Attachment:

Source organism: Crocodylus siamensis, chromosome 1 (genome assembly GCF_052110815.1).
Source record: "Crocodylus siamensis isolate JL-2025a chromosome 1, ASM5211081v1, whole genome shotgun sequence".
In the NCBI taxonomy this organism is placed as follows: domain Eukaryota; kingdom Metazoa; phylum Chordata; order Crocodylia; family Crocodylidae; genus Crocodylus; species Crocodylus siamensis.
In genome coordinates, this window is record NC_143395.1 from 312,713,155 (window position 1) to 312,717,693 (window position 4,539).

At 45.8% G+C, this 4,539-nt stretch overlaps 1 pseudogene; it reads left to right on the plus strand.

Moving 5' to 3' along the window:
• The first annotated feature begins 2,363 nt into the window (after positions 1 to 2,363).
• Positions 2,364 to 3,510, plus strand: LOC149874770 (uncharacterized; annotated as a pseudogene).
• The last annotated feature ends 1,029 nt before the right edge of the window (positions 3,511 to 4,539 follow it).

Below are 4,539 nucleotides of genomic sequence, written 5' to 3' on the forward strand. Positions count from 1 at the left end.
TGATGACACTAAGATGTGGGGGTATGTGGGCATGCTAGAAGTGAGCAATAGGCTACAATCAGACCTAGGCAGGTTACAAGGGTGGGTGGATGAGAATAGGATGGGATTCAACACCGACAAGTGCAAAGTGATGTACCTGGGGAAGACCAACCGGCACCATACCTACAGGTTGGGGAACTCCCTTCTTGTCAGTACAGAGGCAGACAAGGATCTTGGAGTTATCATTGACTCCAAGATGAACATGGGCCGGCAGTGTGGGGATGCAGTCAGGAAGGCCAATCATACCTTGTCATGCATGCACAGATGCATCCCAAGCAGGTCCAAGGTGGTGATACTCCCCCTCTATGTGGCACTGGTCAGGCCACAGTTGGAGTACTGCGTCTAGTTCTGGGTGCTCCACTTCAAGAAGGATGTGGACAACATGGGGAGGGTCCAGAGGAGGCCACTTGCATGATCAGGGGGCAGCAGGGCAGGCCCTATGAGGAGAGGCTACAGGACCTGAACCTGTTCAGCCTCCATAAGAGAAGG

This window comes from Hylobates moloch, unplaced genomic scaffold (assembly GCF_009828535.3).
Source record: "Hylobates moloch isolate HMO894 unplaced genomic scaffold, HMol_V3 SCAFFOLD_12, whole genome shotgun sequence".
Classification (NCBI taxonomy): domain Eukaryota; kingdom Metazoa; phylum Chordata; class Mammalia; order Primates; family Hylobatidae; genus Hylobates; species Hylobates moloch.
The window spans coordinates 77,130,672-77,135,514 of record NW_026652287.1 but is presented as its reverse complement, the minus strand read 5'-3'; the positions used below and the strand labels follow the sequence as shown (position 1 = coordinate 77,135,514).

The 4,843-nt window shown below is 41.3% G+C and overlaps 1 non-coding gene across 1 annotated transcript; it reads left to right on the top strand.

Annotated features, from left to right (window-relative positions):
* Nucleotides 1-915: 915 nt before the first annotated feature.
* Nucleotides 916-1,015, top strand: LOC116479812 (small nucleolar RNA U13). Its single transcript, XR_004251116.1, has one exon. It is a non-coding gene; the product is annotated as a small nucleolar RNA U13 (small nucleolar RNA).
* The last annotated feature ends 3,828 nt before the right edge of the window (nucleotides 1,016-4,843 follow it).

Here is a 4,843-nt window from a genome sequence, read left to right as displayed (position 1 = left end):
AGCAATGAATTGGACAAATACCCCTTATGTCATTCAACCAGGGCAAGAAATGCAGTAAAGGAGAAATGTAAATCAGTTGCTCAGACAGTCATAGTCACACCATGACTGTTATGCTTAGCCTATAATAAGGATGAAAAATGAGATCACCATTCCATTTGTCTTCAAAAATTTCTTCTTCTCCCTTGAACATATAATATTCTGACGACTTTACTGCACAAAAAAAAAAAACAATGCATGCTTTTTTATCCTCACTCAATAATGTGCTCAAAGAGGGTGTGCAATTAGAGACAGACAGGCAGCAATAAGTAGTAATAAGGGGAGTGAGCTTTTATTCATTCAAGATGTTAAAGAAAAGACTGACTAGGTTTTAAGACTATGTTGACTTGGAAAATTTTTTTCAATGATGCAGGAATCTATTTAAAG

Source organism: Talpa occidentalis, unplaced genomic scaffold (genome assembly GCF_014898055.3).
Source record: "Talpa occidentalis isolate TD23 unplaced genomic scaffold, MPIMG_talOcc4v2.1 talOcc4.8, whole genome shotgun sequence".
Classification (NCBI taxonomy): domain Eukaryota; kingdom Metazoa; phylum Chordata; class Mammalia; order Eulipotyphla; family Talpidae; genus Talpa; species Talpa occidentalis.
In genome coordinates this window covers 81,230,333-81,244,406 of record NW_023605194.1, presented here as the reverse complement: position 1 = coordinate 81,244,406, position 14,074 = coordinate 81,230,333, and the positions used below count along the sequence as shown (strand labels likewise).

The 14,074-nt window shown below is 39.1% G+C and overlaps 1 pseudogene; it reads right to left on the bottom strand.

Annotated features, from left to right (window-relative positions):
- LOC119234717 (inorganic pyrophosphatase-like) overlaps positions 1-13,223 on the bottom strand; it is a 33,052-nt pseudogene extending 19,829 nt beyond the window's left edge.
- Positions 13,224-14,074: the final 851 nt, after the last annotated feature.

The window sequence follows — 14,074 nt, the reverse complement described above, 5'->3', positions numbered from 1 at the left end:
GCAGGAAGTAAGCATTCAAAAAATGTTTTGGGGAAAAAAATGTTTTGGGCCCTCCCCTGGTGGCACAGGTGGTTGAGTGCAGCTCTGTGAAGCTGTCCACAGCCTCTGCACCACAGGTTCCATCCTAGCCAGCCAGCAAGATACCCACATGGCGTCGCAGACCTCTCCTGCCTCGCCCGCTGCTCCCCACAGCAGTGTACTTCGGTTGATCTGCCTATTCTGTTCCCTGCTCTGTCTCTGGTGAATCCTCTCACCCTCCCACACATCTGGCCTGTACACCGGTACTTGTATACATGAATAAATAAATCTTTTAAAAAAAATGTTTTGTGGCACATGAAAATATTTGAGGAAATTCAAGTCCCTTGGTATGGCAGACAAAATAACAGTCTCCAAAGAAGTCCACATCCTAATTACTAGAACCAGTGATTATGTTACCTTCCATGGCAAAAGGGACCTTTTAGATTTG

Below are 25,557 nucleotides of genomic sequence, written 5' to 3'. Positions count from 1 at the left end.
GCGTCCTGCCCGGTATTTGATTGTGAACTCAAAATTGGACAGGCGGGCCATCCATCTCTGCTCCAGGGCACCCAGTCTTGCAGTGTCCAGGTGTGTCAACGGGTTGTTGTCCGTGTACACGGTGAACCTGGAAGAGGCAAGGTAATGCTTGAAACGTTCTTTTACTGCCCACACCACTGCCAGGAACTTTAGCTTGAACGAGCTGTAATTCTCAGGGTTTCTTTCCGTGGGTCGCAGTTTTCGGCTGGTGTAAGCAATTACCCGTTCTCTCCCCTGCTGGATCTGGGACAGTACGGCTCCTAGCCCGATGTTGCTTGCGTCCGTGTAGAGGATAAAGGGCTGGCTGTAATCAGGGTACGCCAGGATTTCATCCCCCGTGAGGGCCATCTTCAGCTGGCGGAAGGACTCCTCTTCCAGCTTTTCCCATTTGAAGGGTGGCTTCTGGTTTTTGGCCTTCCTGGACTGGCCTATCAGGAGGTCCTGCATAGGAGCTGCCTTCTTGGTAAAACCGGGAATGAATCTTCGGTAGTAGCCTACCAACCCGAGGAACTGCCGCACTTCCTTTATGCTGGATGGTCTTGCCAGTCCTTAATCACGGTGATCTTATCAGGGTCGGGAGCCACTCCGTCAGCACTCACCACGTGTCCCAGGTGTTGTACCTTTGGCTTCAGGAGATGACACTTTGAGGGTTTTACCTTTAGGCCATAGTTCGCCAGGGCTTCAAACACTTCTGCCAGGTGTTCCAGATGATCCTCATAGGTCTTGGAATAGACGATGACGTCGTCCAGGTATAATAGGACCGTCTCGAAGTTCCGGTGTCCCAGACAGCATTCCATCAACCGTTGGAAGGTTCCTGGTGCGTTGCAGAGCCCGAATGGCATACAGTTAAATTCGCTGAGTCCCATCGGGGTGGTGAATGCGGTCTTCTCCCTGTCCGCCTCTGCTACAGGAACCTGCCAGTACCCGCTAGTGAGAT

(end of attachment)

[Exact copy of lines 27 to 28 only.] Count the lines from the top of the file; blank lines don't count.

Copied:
The 14,074-nt window shown below is 39.1% G+C and overlaps 1 pseudogene; it reads right to left on the bottom strand.

Annotated features, from left to right (window-relative positions):